Power plants and industries burning coal and oil are responsible for two-thirds of the anthropogenic sulfur dioxide (SO2) emission hotspots tracked by NASA satellites, according to a Greenpeace India analysis. Oil refineries and metals smelters are the other major sources worldwide.
SO2 is one of the main contributors to human death and disease from air pollution across the planet. The ranking of global SO2 emission hotspots demonstrates the need for stronger emission standards for power plants and industry and a rapid transition away from fossil fuels.
Lauri Myllyvirta, Senior Analyst, at Greenpeace Nordic, said, “The burning of fossil fuels such as coal, oil and gas is the largest source of emissions of SO2 resulting in disastrous air pollution and premature deaths. Clean energy could save billions of dollars in health costs and thousands of lives every year. It’s fundamental that governments rapidly transition away from fossil fuels and set stronger emission standards as they shift over to sustainable alternatives.”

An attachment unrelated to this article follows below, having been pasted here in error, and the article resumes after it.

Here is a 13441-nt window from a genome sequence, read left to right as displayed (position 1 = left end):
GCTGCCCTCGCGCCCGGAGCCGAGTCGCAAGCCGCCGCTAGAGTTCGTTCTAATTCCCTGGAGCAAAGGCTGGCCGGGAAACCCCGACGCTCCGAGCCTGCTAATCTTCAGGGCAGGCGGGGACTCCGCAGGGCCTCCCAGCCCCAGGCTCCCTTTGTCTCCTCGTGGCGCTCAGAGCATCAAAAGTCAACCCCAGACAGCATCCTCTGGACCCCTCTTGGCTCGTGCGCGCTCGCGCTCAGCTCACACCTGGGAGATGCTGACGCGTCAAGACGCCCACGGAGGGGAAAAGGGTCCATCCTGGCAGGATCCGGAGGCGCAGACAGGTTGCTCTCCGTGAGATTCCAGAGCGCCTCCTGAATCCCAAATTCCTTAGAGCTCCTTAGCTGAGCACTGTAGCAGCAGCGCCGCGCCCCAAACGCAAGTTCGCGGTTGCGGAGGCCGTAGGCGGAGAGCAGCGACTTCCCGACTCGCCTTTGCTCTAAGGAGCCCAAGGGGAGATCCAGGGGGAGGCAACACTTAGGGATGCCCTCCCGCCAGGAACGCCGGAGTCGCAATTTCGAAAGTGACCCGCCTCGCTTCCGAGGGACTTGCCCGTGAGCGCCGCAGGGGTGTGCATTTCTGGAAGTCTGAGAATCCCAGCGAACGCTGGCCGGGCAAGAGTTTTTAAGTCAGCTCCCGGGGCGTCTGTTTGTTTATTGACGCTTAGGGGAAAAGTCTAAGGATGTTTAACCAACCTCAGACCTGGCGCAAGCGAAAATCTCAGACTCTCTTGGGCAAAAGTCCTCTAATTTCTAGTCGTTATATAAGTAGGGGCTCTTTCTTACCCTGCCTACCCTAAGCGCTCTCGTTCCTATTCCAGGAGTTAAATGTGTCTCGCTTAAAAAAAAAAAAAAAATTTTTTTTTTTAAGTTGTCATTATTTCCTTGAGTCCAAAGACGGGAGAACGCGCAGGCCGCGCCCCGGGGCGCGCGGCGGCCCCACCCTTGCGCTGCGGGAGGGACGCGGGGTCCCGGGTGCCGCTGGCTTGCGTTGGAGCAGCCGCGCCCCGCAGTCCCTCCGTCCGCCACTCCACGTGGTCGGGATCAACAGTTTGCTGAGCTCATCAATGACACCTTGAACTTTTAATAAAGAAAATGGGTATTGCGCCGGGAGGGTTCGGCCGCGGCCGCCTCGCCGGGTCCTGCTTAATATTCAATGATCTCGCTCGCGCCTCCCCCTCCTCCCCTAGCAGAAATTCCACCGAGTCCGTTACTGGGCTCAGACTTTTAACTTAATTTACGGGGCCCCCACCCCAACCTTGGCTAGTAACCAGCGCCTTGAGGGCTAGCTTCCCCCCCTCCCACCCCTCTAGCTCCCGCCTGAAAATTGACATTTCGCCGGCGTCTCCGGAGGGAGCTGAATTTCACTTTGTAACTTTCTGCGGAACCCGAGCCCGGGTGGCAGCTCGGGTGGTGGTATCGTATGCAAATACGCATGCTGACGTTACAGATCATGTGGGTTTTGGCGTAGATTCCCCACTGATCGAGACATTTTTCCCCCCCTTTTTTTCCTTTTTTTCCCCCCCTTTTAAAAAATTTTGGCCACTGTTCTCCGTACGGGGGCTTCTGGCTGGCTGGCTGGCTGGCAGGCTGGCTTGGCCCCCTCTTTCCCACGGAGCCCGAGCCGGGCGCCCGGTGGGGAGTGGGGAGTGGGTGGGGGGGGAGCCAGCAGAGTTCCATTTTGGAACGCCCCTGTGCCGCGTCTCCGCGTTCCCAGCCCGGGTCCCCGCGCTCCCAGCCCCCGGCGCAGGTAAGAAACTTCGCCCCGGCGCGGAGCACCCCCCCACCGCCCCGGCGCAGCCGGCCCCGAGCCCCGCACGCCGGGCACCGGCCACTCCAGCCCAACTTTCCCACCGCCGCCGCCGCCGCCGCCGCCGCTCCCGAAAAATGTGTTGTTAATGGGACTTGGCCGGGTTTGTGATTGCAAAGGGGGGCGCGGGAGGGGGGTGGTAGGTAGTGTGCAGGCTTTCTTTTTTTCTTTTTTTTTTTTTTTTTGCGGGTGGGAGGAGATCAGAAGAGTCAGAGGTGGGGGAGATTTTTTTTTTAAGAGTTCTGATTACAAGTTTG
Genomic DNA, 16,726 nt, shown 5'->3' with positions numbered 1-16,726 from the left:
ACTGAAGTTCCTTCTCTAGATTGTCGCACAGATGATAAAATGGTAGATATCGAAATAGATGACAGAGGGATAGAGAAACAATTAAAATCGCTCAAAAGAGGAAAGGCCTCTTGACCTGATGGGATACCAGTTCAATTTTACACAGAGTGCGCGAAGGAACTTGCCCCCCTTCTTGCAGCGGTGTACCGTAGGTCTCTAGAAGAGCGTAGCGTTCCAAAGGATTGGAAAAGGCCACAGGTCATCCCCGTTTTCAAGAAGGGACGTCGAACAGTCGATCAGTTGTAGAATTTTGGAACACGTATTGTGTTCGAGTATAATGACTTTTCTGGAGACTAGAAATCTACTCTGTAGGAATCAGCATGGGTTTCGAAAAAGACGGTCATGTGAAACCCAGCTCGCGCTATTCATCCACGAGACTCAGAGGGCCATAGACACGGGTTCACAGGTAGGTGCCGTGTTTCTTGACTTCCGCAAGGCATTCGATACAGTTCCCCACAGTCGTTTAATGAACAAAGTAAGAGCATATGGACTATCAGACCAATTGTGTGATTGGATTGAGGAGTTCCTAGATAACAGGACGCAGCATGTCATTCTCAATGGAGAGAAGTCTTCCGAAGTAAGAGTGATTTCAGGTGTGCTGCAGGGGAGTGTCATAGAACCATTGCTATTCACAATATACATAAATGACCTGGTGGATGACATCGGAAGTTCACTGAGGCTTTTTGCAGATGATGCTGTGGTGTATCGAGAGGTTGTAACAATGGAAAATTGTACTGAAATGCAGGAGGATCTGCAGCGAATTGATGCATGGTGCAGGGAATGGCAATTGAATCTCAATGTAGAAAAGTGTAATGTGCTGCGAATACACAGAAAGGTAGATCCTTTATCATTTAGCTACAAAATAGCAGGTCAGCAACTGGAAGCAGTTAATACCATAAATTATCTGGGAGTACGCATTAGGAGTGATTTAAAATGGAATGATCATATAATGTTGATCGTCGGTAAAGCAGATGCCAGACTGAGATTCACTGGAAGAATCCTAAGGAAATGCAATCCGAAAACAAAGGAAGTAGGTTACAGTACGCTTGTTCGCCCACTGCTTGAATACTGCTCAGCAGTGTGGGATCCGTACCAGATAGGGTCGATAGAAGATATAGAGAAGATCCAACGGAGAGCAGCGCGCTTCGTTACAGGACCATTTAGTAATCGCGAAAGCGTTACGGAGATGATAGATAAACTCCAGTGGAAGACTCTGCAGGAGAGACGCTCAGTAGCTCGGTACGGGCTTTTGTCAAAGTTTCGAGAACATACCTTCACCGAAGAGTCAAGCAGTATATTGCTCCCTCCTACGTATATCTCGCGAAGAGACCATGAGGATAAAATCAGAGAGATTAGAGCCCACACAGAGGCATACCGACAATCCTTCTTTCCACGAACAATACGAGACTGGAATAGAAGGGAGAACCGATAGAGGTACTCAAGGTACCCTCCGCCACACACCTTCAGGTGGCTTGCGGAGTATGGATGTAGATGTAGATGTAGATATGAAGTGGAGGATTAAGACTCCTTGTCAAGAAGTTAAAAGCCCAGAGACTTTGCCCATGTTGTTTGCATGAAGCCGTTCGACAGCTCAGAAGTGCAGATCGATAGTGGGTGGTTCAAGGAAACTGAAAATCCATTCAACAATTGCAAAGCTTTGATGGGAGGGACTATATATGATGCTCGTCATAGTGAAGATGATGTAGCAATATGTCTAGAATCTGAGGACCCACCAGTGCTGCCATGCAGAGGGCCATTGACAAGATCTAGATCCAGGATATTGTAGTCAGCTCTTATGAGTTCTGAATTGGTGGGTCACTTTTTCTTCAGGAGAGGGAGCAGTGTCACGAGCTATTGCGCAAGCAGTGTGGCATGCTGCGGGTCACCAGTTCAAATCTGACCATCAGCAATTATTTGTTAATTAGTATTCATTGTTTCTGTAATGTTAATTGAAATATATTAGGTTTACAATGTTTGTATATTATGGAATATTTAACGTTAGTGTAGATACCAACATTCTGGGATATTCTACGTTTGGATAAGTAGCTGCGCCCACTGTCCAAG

Sunil Dahiya, Campaign Specialist, at Greenpeace East Asia, said, “Air pollution and the climate emergency share the same solution. Governments across the world owe it to citizens to stop investing in fossil fuels and shift to safer, more sustainable sources of energy.”
Findings from the report include:
India is the top emitter of SO2 in the world, making up more than 15% of global anthropogenic SO2 emissions, having recently overtaken Russia and China.
In terms of individual hotspots, the Norilsk smelter complex in Russia continues to be the largest SO2 emission hotspot in the world followed by Kriel in Mpumalanga province in South Africa and Zagroz in Iran.
There are 12 coal-fired power stations in Mpumalanga province in South Africa, making the province the largest SO2 emission hotspot in the world from power generation.
Saudi Arabia is the largest SO2 emitter in the Middle East with Makkah province home to the worst hotspots because of the polluting oil-based power plants, industries and refinery facilities in the region.
In Europe, Ukraine, Serbia and Bulgaria are in the list of the worst 20 SO2 emitting countries in the world.
Australia still lacks any legal provisions to limit or reduce SO2 emissions from its power plants, whilst U.S., China and Europe are moving ahead in restricting SO2 emissions through stricter limits.